“Only No One”
by tom johnson
In a world that increasingly relies upon an abundance of links and material available at our digital fingertips, it feels like a personal victory that I discovered the beautiful music of Natureboy after unintentionally stumbling in to them mid-set during my first ever visit to New York a few years ago. Such excitable circumstances can often lead to false ideas of grandeur, but thankfully Sara Kermanshahi’s project stuck with me in the aftermath of said trip and continues to flourish on beautiful new album ‘Only No One‘, released via Bandcamp in the closing moments of August.
Natureboy’s blueprint has always been Kermanshahi’s drip-fed swoon of a lead vocal, wrapped up in drifting guitar leads, and it remains so here, but such is the wholesomeness of her craft it, once again, feels like a completely new set of songs, a whole new chapter in the Natureboy story to wade through, to unpick, to try and find your way inside of.
It feels like a pertinent point that ‘Only No One’ eases its way in to the year just as Autumn approaches, for many of these ballads feel like perfect accompaniments to all the melodramatic notions that we tend to bind with such times. The days closing in, and all the attached romanticism that brings, as well as just the way that our own moods, sentiments, daydreams seem to be steered by the change in the weather and the attached reflections on another summer that’s passed. And so we have a quietly evocative collection of songs, elegantly crafted and delivered with a genuine sense of humanity, from the slow-crawl expanse of ‘Sunsets’ to the more nuanced, electronic-tinged, murkiness of ‘Nothing Matters’.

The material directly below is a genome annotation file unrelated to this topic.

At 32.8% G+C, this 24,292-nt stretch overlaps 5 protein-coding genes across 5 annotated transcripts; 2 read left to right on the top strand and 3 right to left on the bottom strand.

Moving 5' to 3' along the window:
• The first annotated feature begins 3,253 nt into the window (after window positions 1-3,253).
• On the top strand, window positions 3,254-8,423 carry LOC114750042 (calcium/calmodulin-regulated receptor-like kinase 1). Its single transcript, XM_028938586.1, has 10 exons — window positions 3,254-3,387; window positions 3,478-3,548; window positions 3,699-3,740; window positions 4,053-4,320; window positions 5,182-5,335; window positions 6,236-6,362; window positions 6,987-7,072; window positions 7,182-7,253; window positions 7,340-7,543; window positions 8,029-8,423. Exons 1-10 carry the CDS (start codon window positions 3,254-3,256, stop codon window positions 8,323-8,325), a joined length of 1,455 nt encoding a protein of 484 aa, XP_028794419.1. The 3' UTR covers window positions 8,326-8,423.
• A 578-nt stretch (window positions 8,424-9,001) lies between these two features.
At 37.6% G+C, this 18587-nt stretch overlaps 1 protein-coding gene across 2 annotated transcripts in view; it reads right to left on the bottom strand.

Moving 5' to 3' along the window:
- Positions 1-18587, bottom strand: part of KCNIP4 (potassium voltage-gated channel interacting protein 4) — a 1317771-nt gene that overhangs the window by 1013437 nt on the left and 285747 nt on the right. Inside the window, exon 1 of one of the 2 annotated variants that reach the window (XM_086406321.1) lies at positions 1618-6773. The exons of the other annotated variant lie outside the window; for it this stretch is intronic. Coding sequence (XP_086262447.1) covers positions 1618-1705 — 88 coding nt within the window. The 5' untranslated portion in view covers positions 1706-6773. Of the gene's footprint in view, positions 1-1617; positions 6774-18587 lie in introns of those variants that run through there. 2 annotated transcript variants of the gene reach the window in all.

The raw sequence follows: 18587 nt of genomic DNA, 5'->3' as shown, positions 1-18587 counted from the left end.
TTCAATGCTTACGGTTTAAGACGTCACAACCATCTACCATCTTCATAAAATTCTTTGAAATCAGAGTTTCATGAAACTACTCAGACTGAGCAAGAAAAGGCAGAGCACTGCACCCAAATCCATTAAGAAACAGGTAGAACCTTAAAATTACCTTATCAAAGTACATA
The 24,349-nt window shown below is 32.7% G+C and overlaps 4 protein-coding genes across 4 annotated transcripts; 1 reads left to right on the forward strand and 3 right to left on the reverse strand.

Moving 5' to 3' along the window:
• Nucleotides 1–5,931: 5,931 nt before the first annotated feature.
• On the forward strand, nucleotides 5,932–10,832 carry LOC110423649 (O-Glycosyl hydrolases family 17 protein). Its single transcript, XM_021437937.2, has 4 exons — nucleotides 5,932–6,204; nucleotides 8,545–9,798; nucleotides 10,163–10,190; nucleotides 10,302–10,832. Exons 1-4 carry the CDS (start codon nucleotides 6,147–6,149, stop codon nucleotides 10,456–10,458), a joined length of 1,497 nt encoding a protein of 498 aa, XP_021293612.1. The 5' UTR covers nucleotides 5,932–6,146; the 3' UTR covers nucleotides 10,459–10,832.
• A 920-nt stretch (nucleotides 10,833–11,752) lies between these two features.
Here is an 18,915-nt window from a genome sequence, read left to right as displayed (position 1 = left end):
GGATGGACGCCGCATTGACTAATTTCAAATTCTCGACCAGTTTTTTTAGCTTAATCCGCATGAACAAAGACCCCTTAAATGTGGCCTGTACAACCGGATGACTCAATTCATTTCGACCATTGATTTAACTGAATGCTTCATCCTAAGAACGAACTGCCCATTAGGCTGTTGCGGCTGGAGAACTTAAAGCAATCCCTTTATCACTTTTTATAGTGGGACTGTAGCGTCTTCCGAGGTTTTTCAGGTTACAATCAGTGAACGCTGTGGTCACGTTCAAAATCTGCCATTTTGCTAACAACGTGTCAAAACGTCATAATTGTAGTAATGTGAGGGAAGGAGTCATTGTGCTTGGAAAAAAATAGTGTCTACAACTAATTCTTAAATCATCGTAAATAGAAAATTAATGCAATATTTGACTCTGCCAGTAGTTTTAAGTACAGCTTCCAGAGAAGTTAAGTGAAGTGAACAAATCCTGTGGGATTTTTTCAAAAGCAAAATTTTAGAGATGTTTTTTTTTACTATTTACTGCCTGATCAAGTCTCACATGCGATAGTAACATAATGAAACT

Nearly five years on from that fortuitous discovery, Natureboy’s music continues to lend itself as a perfect soundtrack to isolation, be it the stillness of house in the soft passing of an afternoon or simply bleeding its way in to your journeys through headphones, and, in doing so, Kermanshahi’s voice and vision remains something to both cherish and explore; a compelling eeriness shaped by the evocative space it so dutifully creates.